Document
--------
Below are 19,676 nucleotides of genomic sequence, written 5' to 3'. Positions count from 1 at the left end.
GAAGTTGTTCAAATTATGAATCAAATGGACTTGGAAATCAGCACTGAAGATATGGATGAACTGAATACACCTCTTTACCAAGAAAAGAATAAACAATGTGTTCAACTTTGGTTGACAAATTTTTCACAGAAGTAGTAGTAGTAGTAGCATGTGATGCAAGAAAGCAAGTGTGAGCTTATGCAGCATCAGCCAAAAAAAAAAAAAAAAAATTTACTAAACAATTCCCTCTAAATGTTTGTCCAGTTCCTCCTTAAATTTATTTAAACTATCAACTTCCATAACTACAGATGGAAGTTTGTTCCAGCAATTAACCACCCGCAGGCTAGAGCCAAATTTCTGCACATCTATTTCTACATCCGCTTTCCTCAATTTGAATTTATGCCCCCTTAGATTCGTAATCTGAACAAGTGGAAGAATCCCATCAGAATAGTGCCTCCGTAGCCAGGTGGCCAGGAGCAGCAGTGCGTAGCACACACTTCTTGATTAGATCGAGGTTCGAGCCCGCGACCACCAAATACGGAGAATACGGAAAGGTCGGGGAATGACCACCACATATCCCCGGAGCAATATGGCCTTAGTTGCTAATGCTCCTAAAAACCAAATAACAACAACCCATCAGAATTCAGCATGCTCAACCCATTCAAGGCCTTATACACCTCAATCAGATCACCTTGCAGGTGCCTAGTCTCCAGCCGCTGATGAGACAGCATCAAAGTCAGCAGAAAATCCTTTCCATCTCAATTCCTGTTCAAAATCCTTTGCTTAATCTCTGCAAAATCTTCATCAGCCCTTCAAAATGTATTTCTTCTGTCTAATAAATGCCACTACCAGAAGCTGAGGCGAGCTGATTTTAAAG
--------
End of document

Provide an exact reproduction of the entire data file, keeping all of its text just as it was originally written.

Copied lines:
Below are 19,676 nucleotides of genomic sequence, written 5' to 3'. Positions count from 1 at the left end.
GAAGTTGTTCAAATTATGAATCAAATGGACTTGGAAATCAGCACTGAAGATATGGATGAACTGAATACACCTCTTTACCAAGAAAAGAATAAACAATGTGTTCAACTTTGGTTGACAAATTTTTCACAGAAGTAGTAGTAGTAGTAGCATGTGATGCAAGAAAGCAAGTGTGAGCTTATGCAGCATCAGCCAAAAAAAAAAAAAAAAAATTTACTAAACAATTCCCTCTAAATGTTTGTCCAGTTCCTCCTTAAATTTATTTAAACTATCAACTTCCATAACTACAGATGGAAGTTTGTTCCAGCAATTAACCACCCGCAGGCTAGAGCCAAATTTCTGCACATCTATTTCTACATCCGCTTTCCTCAATTTGAATTTATGCCCCCTTAGATTCGTAATCTGAACAAGTGGAAGAATCCCATCAGAATAGTGCCTCCGTAGCCAGGTGGCCAGGAGCAGCAGTGCGTAGCACACACTTCTTGATTAGATCGAGGTTCGAGCCCGCGACCACCAAATACGGAGAATACGGAAAGGTCGGGGAATGACCACCACATATCCCCGGAGCAATATGGCCTTAGTTGCTAATGCTCCTAAAAACCAAATAACAACAACCCATCAGAATTCAGCATGCTCAACCCATTCAAGGCCTTATACACCTCAATCAGATCACCTTGCAGGTGCCTAGTCTCCAGCCGCTGATGAGACAGCATCAAAGTCAGCAGAAAATCCTTTCCATCTCAATTCCTGTTCAAAATCCTTTGCTTAATCTCTGCAAAATCTTCATCAGCCCTTCAAAATGTATTTCTTCTGTCTAATAAATGCCACTACCAGAAGCTGAGGCGAGCTGATTTTAAAG